At a Loss of Everything But Words in 2016

It seems to me that this early into the new year the theme that we have been experiencing is loss.
Working backwards, let's begin with last night's lottery which is the granddaddy of experiencing loss.

For the last few months, we've been on an upward trend of converting the entire country into a Vegas roulette wheel -- with the very same odds. Most of us last night crapped out. All those long lines of ticket buyers: a bust.

So now we have to pack up our cardboard suitcases and return to the hum drum 9-5 existence of our general existence.

Then came the arrival of the Blackstar in the form of a suddenly dead David Bowie. That one really rocked the cradle that rocked because if anything, he has been a presence (actually that is all he has ever been to virtually all of us) for 50 years. Losing him was like watching a bridge or giant stadium suddenly turned into incompressible dust by a massive explosion of the saddest kind of dynamite.

Today, before we even got to celebrate the Oscars (which I like to call the O Scars!) we were greeted today with the slap-in-your-face brutal news of the death of Alan Rickman.

Alan was one of those rare actors whose voice you simply felt compelled to imitate, like Jimmy Stewart and Cagney before him. His sound was a symphony of music. No surprise that one of his greatest films was Truly, Madly, Deeply. He WAS a cello.

I am always captivated by the illusions that we create which Hollywood is the master of. It continually produces images of people that we think we know, and Alan was one of the more special ones who created a feeling of charm and intimacy. You felt like if you bumped into him in say, a restaurant, he would magically know as much about you as you did him.

Personally, I hate that he had to die hard. Fuck you, cancer. Come on, Biden -- go get em!
Today we dealt with the Oscar nominations as well -- another fantasy humanitarian award that means so little that by the morning after you are already asking: "Who won Best Supporting?"

To me, unless you are Tom Hanks or Meryl Streep or even Jennifer Lawrence, the best acting nomination means in this one, rare instance, you picked right. You won that nomination lottery. And as for the winners, most of the time the Oscar curse begins and down you slide into the pool of Cuba Gooding and Adrian Brody and god knows who else has won who have gone on to not much.

So to recap: Unless you were either married to, fathered by or befriended personally by Alan Rickman and David Bowie: the illusion of loss -- which by the way can feel exactly like the real thing -- has struck yet again in just a few short days.

The lottery: come on, you knew the odds. And yet you played it anyway. I played it. Because after 30 minutes spent with Lester Holt fantasy is the only thing that can wipe out the cold hard reality of ISIS, Ted Cruz and Donald Trump.

Besides, fantasy has a valuable purpose. We begin our lives entrenched in it. Our reality begins with dress up, Santa Claus, and fairy tale stories read to us in the self-contained glittering bubbles of our optimistic bedrooms.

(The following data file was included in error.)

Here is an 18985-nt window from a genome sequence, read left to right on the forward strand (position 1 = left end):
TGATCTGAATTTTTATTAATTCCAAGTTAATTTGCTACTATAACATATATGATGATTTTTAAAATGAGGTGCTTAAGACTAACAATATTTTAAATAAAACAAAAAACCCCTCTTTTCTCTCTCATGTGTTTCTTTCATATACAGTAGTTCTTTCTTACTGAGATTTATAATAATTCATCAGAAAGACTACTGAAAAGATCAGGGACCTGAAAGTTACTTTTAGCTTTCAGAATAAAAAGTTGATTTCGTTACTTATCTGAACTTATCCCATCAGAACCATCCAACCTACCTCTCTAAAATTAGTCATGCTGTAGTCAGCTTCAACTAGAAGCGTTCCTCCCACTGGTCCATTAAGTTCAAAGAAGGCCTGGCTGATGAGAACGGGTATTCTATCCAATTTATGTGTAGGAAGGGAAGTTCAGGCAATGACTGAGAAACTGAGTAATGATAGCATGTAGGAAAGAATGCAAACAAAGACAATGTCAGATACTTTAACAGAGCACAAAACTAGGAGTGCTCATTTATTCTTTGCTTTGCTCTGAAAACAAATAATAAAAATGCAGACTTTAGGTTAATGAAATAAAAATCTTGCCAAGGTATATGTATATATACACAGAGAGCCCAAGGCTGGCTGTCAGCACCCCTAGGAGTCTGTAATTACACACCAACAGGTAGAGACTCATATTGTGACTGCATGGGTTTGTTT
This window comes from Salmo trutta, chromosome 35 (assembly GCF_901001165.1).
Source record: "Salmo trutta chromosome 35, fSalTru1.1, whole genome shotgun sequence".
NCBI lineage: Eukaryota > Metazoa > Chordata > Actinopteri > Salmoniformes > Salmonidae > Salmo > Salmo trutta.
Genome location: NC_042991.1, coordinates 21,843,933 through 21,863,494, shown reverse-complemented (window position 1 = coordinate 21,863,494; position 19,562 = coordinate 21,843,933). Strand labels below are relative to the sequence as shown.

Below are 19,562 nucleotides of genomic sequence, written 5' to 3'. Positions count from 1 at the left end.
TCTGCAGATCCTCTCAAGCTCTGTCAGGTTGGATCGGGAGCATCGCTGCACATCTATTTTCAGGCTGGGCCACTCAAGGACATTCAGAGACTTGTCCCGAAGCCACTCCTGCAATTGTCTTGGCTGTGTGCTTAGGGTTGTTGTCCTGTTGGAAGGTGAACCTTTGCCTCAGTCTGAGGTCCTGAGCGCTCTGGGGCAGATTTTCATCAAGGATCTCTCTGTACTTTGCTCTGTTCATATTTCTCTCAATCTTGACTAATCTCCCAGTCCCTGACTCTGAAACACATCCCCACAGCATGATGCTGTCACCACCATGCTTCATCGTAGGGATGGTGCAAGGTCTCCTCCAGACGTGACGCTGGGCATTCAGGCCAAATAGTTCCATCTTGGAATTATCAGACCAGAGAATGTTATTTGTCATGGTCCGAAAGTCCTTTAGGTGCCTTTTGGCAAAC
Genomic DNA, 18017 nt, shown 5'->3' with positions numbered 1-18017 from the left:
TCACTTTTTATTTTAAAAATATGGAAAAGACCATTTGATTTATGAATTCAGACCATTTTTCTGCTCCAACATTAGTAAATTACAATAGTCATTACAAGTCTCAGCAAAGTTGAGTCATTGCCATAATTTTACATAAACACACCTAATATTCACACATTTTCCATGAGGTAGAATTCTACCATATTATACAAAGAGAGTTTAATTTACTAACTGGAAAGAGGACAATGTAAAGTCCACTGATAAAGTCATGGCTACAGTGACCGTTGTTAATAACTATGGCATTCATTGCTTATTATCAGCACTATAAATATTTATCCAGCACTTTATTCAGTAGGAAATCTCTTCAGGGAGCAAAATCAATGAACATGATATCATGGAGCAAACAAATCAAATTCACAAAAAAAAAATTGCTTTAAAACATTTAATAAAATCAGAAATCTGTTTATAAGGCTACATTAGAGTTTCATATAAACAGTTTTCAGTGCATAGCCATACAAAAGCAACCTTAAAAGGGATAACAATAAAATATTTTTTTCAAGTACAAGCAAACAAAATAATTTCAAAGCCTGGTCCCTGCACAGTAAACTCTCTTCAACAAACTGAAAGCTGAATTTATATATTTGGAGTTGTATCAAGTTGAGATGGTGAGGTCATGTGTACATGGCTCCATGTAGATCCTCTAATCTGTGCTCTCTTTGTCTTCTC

Little by, as we grow up, we begin, involuntarily, to scrape away the ceiling stars and sweep away the tossed confetti of our everyday dream parade.

In other words, loss is built right into our growing patterns.

Eventually, death comes a knockin' and we spend most of our lives no different than Little Orphan Annie as we try to convince ourselves that the sun will come out tomorrow.

And we do that because we are evolutionarily wired for optimism. It's our natural inclination to say, "Everything is going to be alright," which pretty much has the same odds as the lottery.

But we believe fervently in that cause simply because we need to. We have to. Without the hard wiring of optimism we would shoot ourselves the second that we burned our bagel or forgot to record Survivor.

And there is really nothing wrong with that. We American-types prefer our endings well done, gift wrapped and happy.

That kind of instant satisfaction comes in real handy while we try to ignore the fact that in this massive universe of ours, we are deeply and most profoundly alone; that life itself in all probability is nothing more than one massive, Big Bang-sized fluke.

We turn to the stars and instead of being plagued by all the unanswerable questions, we romance those little glittery gas bastards and even sing songs and write passionate poetry about them -- which is exactly what we do with the Hollywood brand of star. We romance them too, even though we know them about as intimately as any actual star in the cosmos.

We are usually, in this country, unified by one of two things: the extremes of sudden tragedy or the near delirious, irrepressible and spontaneous need to celebrate a float bound sports team that has just won a "world" championship.

2016 has already become one of the most challenging years ever -- and it is only two weeks old. And it began in the wake of the Paris and California terrorist murders.

More loss is coming, folks. It is the one guaranteed alarm-clock style wake-up call, which will temporarily rouse us out of our hibernating caves, so we can stumble out of our caves to look directly into the very real sunlight for a few seconds... and then go right back to bed.

Perhaps to dream of another time. Another place.

Any place, but here.